This excerpt is lifted from Epsilon's 1Q22 investor letter, released April 5th.
…evidence is almost always evaluated with a myside bias – Keith Stanovich
Process orientation is all well and good, but can it also be biased? The ascent of behavioral finance and its recent adoption across fund managers has curiously diverged with the broader public discourse surrounding information biases. On the one hand, we in the investment industry are more aware than ever of anchoring biases, availability heuristics and their ilk. On the other hand, society is more concerned than ever with filter bubbles, the clefting effects of social media, and political balkanization. Did the investment industry dodge a bullet? Does the practice of money management shield us from the worst of our modern social biases?
Maybe. The jury is still out on the bottom-line efficacy of behavioral finance. We say that as a firm that strongly believes in the value of eliminating bias. Even if one attempts to be a devout follower of the behavioral finance practice, there are pernicious forms of bias that do not spare even the wary.
Myside Bias, as detailed by Professor Keith Stanovich in his wonderful book The Bias That Divides Us is a somewhat unique risk. It is uncorrelated with intelligence, as many other forms of bias are. This makes it a silent killer for investors. It inflicts scientific analysis, a field that prides itself on objectivity. Myside bias strikes at the core of human identity, what Stanovich defines as distal beliefs. These beliefs are not testable and often fall in the nebulous area around ethics and values. But they rear their ugly head in the analysis of data, not simply debates on morality.
Do investors need to worry about distal beliefs? Setting aside the can of worms that is ESG investing, there are core examples of distal beliefs in security evaluation. The canonical example is value vs growth. The investment universe, the vernacular, and methods of analysis are so vastly different across these camps that they become their own beliefs. Strong adherents to either camp arguably portray distal beliefs regarding their investing philosophy. A Venture Capitalist might not understand the concept of free cash flow yield, just as a Grahamite might never underwrite a security that has no profitability and trades at double digit sales multiples. This is like oil and water.
Stanovich cites a hefty amount of evidence showing how myside bias is problematic for educated and process driven individuals. Perhaps the most striking case study comes from a 2015 paper by Michael Huemer. In it, the author takes a distal belief (views on capital punishment ) and populates a 2x2 matrix of one’s view on the subject vs a prescriptive of its application: if capital punishment does/does not act as a crime deterrent; if it does/does not ensnare innocent people. The question: do thoughtful individuals populate arguments that fit into the inconvenient squares? Can individuals accept that capital punishment may act as a crime deterrent but also may kill innocent people?
Huemer’s research is a resounding no. Our prior beliefs dissuade us from forming rational arguments. The point about distal beliefs is they override individuals’ compromise functions, making it harder to evaluate trade-offs in a dispassionate fashion.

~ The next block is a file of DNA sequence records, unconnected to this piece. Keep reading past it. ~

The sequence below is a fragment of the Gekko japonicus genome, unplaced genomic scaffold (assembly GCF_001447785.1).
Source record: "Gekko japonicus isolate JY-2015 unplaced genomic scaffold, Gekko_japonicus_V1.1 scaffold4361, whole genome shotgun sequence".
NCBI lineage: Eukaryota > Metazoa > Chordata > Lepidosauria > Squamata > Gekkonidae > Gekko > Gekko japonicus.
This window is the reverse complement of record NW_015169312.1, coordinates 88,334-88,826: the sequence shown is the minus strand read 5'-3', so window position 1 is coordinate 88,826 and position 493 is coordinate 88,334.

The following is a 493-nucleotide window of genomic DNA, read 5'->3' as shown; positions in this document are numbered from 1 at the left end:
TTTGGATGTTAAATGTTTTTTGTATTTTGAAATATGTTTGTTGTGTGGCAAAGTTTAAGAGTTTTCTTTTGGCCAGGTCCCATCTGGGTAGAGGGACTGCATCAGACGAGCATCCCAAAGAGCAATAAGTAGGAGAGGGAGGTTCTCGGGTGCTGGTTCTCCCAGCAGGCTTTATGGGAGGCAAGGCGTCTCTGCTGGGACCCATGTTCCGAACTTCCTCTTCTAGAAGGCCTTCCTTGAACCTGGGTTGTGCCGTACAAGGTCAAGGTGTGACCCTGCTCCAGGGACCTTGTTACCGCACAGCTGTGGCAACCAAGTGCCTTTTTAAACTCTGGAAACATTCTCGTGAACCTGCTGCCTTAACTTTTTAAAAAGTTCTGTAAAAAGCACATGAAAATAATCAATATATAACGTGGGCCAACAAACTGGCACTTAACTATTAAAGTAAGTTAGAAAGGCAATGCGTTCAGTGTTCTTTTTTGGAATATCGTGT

The (value) investing analogy would be as follows: valuation founded upon earnings and free cash flow yield is the soundest way to invest, but generationally phenomenal companies can trade unprofitably on double-digit sales multiples. This is a tough box for a value investor to square. The inverse applies for growth. Other examples may include quality vs cyclicals. To oversimplify:
Reading Stanovich, one risks feeling a bit depressed, zapped of agency. Should we as investors harbor any distal beliefs? Should we strive for a certain detached worldview like a tabula rasa machine? We’re not sure that is possible (let alone advisable) even though we do think a certain cold calculus can be wired in one’s thinking through years of maniacal focus on markets. We have written in the past about the principle of having strong beliefs weakly held. We think this is the best framework for inoculating oneself from myside bias.
To make this cognizance actionable, there are a few things we’ve done to buttress our process. As an example, we welcomed a few interns to our team and took a peculiar approach to our selection across a few hundred applicants: we split resumes into two piles. Whenever one selected a candidate based upon resume strength/fit, we had the other party conduct a phone interview as a next step.
The catch was we didn’t provide the resume to the other, and we explicitly told the candidate not to reveal certain information such as their school on the phone call. The goal was to divorce the bias of reputation and perceived favorability from the secondary screen. Small steps like this extend to the analysis of experiments; anonymizing statistical output to avoid contorting the interpretation of results (“this methodology of course is biased by the parameters; this one needs to be winsorized because of its tails, let’s re-run them this way…”). We can't fully tame my-side bias, but we can be cognizant of its cost and strive to protect our process.
The information contained in this article was obtained from various sources that Epsilon Asset Management, LLC (“Epsilon”) believes to be reliable, but Epsilon does not guarantee its accuracy or completeness. The information and opinions contained on this site are subject to change without notice.
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 Notwithstanding several scandals in published research, there is the broader replication crisis across the social sciences.
 Huemer, Michael (2015). Why People are Irrational About Politics. American Political Science Review 109 (1): 1 – 17.
 Expanded upon in our 3Q18 letter.